Standing there with our competition winner Roshan (amazing guy btw!), we listened to the presence-bringing J.T. Wang take the stage, where he reiterated how much Windows 8 will change Acer. Normally this would be just press talk, but the room filled with applause when he talked, and his aura took the room into his world. Acer showed off the Aspire 5600U which was very, very impressive, sporting a Full HD display and the ability to tilt completely horizontal. While this may sound unimpressive in text form, it was very cool to see this happen on-stage.
Intel is set to show off some new Ultrabooks powered by their third-generation Intel Core processors otherwise known as Ivy Bridge. Intel took to their blog to state this, and have announced there are now 21 Ultrabooks on the market today, and this list will continue to grow with more than 110 designs currently being worked on.
Intel have said to anyone outside of the company, this may look effortless, but it has been anything but. Intel have knuckled down with customers, partners and suppliers all around the world to "re-think and re-design virtually every major component that makes up an Ultrabook". Intel says they can't wait for everyone to see the next wave of Ultrabooks that sport the Ivy Bridge-based processors that are set to be unveiled next week at Computex in Taipei.
The latest report from DigiTimes is that heavyweights ASUS and HTC will not be making Chromebook's. Even after Google and Samsung unveiled their second-generation Chromebook, which was jointly developed by the latter company, ASUS and HTC are weary.
Why are they staying away from the Chromebooks? Because after seeing Acer's and Samsung's first-generation Chromebook's selling less than 200,000 units, both company's decided it wasn't for them and backed away from cooperating with Google on the second-gen Chromebook. Acer is reportedly still 'evaluating' the project, according to DigiTimes' sources.
DigiTimes cites 'some notebook players' pointed out that the first-generation Chromebook's sales were impacted by its hardware design, and competition from netbooks which have already seen dramatic price drops to $299-$399, as well as users' are more familiar with Windows. The same notebook players have noted that Chromebook's may find it difficult to replace netbooks in the market. On top of this, we also have the ever-increasing size of smartphones, with Samsung's GALAXY S III reaching 4.8-inches, as well as the still-powerful tablets which sell like hot cakes.
Google and Samsung sitting in a tree, C-H-R-O-M-I-N-G. Yeah, you get the point. Samsung have released two new Chrome OS-based products today, the Samsung Series 5 Chromebook and the Series 3 Chromebox. What makes these products stand out from the crowd? The cloud-based OS UI has been updated, and now sports multitouch trackpad support.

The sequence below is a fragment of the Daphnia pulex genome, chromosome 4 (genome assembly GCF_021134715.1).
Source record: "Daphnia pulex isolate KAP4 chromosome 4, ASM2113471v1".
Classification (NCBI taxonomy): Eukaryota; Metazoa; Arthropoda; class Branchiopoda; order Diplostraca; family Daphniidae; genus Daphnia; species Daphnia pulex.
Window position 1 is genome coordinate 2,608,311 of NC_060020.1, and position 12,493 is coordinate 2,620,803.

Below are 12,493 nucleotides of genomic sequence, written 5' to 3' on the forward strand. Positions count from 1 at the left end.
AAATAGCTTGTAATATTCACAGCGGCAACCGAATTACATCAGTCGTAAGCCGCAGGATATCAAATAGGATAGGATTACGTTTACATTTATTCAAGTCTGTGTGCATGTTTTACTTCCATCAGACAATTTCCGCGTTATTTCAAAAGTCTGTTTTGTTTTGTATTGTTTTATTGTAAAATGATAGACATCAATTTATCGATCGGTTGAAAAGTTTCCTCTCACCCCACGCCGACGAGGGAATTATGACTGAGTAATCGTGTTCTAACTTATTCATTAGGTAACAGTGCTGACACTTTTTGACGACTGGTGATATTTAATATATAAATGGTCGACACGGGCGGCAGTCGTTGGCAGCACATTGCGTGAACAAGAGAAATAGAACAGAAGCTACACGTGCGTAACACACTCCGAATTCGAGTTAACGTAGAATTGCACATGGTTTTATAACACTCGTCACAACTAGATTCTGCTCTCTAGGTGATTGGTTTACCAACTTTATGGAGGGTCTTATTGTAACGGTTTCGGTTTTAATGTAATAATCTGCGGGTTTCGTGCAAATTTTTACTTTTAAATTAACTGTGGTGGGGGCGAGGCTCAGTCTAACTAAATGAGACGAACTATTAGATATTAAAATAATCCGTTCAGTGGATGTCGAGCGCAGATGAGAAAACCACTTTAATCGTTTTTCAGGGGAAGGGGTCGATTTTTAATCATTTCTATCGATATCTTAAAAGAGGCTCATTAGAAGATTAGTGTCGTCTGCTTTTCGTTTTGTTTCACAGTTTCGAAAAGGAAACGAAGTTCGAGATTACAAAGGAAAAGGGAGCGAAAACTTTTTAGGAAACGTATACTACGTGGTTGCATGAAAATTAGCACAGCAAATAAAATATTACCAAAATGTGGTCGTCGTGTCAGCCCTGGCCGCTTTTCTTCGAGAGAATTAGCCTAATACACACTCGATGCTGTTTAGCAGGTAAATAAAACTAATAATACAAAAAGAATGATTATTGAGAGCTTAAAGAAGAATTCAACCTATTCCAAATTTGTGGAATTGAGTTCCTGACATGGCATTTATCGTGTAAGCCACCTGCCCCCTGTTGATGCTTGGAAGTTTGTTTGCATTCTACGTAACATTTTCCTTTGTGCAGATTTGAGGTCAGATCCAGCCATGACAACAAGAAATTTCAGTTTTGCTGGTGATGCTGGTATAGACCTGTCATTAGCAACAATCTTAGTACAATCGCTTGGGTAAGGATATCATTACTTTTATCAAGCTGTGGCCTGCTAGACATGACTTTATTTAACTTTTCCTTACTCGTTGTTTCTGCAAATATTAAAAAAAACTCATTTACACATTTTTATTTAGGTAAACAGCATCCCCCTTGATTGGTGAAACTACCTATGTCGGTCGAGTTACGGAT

Coinciding with the new OS update, are Samsung's two products. The updates OS now sports an app-focused user interface that lets you select which programs you use the most, for easier access. Google Drive is now the data storage system, and deeper integration should come through in the coming weeks.
A revamped media player peeks its head up, too, as well as a brand new photo editor and uploader, as well as remote desktop support for both Windows and Mac. What hardware is inside the new system? According to The Verge's review on the units, the Chromebook sports a 1.3GHz dual-core Intel Celeron 867 processor, 4GB of RAM, a 12.1-inch screen, 1200x800 resolution, multitouch trackpad, Wi-Fi and 3G, two USB 2.0 ports, a 4-in-1 card reader and more than eight hours of battery life.
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It's looking like we will soon need to change this category to "Laptops & Ultrabooks" as more and more manufacturers are dropping Netbooks from the US market. Toshiba has confirmed that they will soon be joining the ranks of Dell and Lenovo who have also pulled out of the US Netbook market. It looks like tablets and Ultrabooks have killed the Netbook star.
Part of the reason for the change is that Netbooks have very little profit margin. So not only were sales slipping, but Toshiba wasn't making very much on the few sales that remained. Instead, Toshiba has decided to focus more on their Portege Ultrabook line and Excite tablet line. Looking at the money reasoning, you can see why. An Ultrabook sells for $800 or more which allows quite a bit more profit margin.
Another reason to focus on tablets is the upcoming Windows 8 which is designed with tablets in mind. Additionally, users like the higher performance capabilities of an Ultrabook as more and more users need to do more with their computers. It's pretty hard to play any sort of game or type any long message on a Netbook. If you still want one, HP, Acer, and ASUS are still offering them in the US. They will range from $200-$500.